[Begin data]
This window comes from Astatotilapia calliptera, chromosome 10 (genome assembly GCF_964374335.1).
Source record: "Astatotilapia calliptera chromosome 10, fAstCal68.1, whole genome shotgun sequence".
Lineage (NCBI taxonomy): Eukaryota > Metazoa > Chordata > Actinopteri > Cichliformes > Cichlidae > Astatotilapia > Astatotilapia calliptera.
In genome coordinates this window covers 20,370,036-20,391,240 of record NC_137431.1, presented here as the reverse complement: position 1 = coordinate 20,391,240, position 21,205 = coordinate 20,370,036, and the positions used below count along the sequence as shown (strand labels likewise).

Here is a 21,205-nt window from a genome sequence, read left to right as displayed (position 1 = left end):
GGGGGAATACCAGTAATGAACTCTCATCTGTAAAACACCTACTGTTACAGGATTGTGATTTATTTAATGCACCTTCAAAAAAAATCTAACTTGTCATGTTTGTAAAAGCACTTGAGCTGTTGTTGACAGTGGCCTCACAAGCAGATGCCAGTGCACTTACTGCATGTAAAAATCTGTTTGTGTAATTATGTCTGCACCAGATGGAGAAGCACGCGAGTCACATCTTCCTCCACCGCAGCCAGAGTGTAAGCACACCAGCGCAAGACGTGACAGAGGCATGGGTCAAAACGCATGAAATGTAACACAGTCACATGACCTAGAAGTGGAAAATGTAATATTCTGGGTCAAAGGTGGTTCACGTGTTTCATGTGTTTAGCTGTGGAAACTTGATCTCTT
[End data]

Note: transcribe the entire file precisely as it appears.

This window comes from Astatotilapia calliptera, chromosome 10 (genome assembly GCF_964374335.1).
Source record: "Astatotilapia calliptera chromosome 10, fAstCal68.1, whole genome shotgun sequence".
Lineage (NCBI taxonomy): Eukaryota > Metazoa > Chordata > Actinopteri > Cichliformes > Cichlidae > Astatotilapia > Astatotilapia calliptera.
In genome coordinates this window covers 20,370,036-20,391,240 of record NC_137431.1, presented here as the reverse complement: position 1 = coordinate 20,391,240, position 21,205 = coordinate 20,370,036, and the positions used below count along the sequence as shown (strand labels likewise).

Here is a 21,205-nt window from a genome sequence, read left to right as displayed (position 1 = left end):
GGGGGAATACCAGTAATGAACTCTCATCTGTAAAACACCTACTGTTACAGGATTGTGATTTATTTAATGCACCTTCAAAAAAAATCTAACTTGTCATGTTTGTAAAAGCACTTGAGCTGTTGTTGACAGTGGCCTCACAAGCAGATGCCAGTGCACTTACTGCATGTAAAAATCTGTTTGTGTAATTATGTCTGCACCAGATGGAGAAGCACGCGAGTCACATCTTCCTCCACCGCAGCCAGAGTGTAAGCACACCAGCGCAAGACGTGACAGAGGCATGGGTCAAAACGCATGAAATGTAACACAGTCACATGACCTAGAAGTGGAAAATGTAATATTCTGGGTCAAAGGTGGTTCACGTGTTTCATGTGTTTAGCTGTGGAAACTTGATCTCTT